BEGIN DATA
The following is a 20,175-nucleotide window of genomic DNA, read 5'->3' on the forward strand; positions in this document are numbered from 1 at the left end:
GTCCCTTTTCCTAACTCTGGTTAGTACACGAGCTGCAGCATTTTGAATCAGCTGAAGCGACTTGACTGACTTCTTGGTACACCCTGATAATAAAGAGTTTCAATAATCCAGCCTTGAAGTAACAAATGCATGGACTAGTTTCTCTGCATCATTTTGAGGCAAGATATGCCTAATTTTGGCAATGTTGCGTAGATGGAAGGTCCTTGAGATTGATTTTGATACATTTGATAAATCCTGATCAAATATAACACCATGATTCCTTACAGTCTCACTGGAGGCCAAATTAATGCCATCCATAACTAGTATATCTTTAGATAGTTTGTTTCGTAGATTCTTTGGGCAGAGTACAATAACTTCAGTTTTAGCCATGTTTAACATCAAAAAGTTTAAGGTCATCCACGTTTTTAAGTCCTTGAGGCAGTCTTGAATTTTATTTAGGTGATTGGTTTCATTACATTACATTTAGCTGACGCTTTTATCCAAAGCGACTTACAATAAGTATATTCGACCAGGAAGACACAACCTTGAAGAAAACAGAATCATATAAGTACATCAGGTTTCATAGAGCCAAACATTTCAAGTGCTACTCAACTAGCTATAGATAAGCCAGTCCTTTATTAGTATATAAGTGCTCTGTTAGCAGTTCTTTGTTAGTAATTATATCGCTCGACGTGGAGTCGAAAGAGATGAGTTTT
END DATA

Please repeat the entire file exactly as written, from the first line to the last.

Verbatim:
The following is a 20,175-nucleotide window of genomic DNA, read 5'->3' on the forward strand; positions in this document are numbered from 1 at the left end:
GTCCCTTTTCCTAACTCTGGTTAGTACACGAGCTGCAGCATTTTGAATCAGCTGAAGCGACTTGACTGACTTCTTGGTACACCCTGATAATAAAGAGTTTCAATAATCCAGCCTTGAAGTAACAAATGCATGGACTAGTTTCTCTGCATCATTTTGAGGCAAGATATGCCTAATTTTGGCAATGTTGCGTAGATGGAAGGTCCTTGAGATTGATTTTGATACATTTGATAAATCCTGATCAAATATAACACCATGATTCCTTACAGTCTCACTGGAGGCCAAATTAATGCCATCCATAACTAGTATATCTTTAGATAGTTTGTTTCGTAGATTCTTTGGGCAGAGTACAATAACTTCAGTTTTAGCCATGTTTAACATCAAAAAGTTTAAGGTCATCCACGTTTTTAAGTCCTTGAGGCAGTCTTGAATTTTATTTAGGTGATTGGTTTCATTACATTACATTTAGCTGACGCTTTTATCCAAAGCGACTTACAATAAGTATATTCGACCAGGAAGACACAACCTTGAAGAAAACAGAATCATATAAGTACATCAGGTTTCATAGAGCCAAACATTTCAAGTGCTACTCAACTAGCTATAGATAAGCCAGTCCTTTATTAGTATATAAGTGCTCTGTTAGCAGTTCTTTGTTAGTAATTATATCGCTCGACGTGGAGTCGAAAGAGATGAGTTTT